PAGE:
We found 1 provider with an interest in hypertension and who accepts PHCS EPO near Des Plaines, IL.
Dr. Debjani Roy practices general internal medicine in Arlington Heights, IL, Des Plaines, IL, and Mount Prospect, IL. Clinical interests for Dr. Roy include diabetes, pap test, and hypertension (high blood pressure). Her professional affiliations include Alexian Brothers Health System (ABHS) and NorthShore Medical Group. She takes several insurance carriers, including Aetna EPO, Blue Cross/Blue Shield, and Coventry. After completing medical school at Burdwan Medical College, she performed her residency at Chicago Medical School. She speaks Bengali.
Relevant Interests: , hypertension (high blood pressure)
All Interests: Echo, Lab On Site, Pap Smear, Ultrasound, Hypertension, Diabetes Mellitus, Hyperlipidemia
The heart pumps blood through stretchy tubes called arteries to all the tissues of the body. The force of the blood moving through those tubes is called blood pressure. If blood pressure is too high, and the tubes stretch out too far, serious symptoms can sometimes develop. The heart has to work harder to pump blood into stretched vessels, and this can lead to damage to the heart muscle. Blood vessels can be weakened by overstretching, and can burst open. This causes a stroke or aneurysm. Sometimes arteries under high blood pressure develop tiny tears along their surface. These rough edges can attract platelets, forming a clot. Clots can block arteries and cause tissue damage to the areas beyond the clot, if they don’t get enough oxygen. If the clot blocks an artery entirely it can cause a heart attack or stroke.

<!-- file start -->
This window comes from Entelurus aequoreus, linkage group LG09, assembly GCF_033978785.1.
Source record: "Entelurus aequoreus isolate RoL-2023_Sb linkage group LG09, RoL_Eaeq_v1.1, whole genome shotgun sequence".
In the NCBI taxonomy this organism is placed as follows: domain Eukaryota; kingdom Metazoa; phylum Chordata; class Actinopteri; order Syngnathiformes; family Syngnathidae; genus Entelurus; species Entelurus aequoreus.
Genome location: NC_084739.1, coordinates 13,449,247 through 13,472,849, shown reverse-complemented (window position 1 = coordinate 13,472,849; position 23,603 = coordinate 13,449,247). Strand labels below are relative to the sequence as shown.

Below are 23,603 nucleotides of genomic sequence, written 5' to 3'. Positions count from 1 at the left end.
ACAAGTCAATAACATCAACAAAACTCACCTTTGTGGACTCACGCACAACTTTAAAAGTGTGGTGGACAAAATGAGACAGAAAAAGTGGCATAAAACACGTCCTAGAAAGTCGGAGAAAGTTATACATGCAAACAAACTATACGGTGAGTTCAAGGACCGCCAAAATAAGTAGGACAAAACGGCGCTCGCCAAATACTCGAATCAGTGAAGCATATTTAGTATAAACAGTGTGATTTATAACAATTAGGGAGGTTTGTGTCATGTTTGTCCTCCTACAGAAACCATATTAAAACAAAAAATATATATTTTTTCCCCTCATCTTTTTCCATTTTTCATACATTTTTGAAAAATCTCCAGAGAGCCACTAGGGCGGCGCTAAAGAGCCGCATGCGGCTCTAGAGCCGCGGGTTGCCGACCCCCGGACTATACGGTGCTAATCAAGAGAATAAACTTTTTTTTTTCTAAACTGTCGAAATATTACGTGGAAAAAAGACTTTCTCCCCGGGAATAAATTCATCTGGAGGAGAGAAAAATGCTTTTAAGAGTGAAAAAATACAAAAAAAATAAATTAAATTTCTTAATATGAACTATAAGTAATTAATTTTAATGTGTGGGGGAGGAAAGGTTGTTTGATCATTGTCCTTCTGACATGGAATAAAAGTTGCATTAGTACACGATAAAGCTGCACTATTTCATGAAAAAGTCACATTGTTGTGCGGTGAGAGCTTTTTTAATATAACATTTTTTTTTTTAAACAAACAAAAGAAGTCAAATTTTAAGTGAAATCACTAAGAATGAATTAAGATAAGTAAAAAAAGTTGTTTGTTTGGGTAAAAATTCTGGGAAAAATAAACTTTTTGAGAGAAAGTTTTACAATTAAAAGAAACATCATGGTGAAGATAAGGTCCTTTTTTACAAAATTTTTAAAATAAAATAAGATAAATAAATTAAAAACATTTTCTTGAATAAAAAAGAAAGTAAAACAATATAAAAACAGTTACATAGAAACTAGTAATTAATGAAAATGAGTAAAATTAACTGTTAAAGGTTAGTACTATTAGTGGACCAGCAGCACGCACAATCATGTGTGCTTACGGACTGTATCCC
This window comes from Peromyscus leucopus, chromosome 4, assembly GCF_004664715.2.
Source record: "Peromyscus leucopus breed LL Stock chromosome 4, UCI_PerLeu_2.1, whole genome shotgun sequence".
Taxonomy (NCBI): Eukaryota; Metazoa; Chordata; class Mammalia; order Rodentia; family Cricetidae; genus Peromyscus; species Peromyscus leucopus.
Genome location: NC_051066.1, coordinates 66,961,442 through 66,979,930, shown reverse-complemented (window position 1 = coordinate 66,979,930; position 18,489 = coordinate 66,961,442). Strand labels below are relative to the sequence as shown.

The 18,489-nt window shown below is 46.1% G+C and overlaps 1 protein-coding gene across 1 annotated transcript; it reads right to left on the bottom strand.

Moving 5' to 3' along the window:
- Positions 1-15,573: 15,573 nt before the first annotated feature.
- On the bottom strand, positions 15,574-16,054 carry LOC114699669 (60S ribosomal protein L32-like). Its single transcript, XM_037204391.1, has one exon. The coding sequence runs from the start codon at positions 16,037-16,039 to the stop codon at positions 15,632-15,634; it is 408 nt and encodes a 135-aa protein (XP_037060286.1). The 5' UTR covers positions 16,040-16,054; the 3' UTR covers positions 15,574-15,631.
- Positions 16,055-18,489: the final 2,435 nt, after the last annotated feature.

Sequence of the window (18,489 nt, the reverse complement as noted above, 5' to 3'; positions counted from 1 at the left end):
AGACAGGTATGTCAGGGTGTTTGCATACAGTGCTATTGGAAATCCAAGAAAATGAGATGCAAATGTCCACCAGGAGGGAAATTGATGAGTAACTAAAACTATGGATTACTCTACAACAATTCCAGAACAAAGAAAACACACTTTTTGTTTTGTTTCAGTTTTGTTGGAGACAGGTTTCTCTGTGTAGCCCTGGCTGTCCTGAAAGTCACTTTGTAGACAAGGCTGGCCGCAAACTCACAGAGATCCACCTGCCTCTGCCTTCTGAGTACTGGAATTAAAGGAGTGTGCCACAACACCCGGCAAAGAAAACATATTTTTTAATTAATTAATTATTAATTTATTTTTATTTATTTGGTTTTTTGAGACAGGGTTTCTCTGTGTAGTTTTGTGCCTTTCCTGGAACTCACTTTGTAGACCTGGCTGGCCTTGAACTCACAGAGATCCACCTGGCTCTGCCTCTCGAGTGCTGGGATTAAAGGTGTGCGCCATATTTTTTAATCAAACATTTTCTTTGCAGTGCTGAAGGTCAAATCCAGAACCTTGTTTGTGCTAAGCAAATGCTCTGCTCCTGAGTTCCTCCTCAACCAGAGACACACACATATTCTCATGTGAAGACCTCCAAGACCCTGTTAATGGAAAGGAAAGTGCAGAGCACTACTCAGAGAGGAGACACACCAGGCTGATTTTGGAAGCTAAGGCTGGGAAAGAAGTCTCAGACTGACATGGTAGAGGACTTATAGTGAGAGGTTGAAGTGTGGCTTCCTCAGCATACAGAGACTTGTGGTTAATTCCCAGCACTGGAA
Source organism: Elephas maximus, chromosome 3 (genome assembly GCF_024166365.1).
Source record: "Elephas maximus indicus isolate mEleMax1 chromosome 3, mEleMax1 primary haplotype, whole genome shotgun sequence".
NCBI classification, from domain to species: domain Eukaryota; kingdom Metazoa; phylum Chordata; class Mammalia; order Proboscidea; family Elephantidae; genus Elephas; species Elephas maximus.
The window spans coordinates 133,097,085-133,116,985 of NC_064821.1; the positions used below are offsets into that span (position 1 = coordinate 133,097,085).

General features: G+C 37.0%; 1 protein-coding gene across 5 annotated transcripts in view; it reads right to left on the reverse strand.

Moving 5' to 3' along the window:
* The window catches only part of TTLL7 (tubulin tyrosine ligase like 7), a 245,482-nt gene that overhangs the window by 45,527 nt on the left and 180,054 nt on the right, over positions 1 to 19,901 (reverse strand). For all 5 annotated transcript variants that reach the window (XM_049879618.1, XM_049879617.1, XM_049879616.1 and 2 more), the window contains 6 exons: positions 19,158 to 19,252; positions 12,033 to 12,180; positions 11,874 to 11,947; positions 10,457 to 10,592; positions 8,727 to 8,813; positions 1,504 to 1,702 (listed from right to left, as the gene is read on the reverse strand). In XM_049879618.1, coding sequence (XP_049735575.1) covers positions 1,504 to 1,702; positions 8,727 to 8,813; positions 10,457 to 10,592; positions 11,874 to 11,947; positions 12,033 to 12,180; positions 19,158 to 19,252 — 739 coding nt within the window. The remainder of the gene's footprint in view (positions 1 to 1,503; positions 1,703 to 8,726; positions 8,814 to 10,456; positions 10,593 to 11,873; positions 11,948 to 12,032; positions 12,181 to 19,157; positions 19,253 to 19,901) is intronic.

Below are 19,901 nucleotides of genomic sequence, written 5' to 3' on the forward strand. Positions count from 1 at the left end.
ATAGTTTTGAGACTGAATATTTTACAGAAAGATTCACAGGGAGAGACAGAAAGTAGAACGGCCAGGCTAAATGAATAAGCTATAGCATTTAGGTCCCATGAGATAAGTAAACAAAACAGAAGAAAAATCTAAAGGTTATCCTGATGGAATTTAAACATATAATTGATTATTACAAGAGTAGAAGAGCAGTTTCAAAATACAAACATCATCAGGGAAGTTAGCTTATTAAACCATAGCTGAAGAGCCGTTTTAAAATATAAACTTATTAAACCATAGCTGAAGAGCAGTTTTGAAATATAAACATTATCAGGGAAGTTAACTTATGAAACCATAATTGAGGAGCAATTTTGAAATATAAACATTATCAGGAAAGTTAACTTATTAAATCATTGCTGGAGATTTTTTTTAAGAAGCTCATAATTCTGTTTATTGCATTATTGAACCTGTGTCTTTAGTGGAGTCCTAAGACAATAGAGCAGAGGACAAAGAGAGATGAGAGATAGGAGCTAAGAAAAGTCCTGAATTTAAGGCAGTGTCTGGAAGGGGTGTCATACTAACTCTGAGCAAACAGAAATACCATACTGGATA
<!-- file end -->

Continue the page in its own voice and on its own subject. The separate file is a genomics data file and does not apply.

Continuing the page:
Blood pressure is measured by two numbers, called systolic and diastolic, which are written one over the other. The top number, systolic, measures the pressure inside the arteries when the heart is contracting. The bottom number, diastolic, measures pressure when the heart is relaxed and refilling. A healthy blood pressure is considered to be less than 120/80 mmHg. Blood pressure over 140/90 mmHg usually requires treatment.
High blood pressure can sometimes be managed with lifestyle changes such as a healthy diet low in sodium, exercise, losing weight, quitting smoking, and reducing stress. If that is not enough, there are medications such as beta-blockers and ACE inhibitors that can help.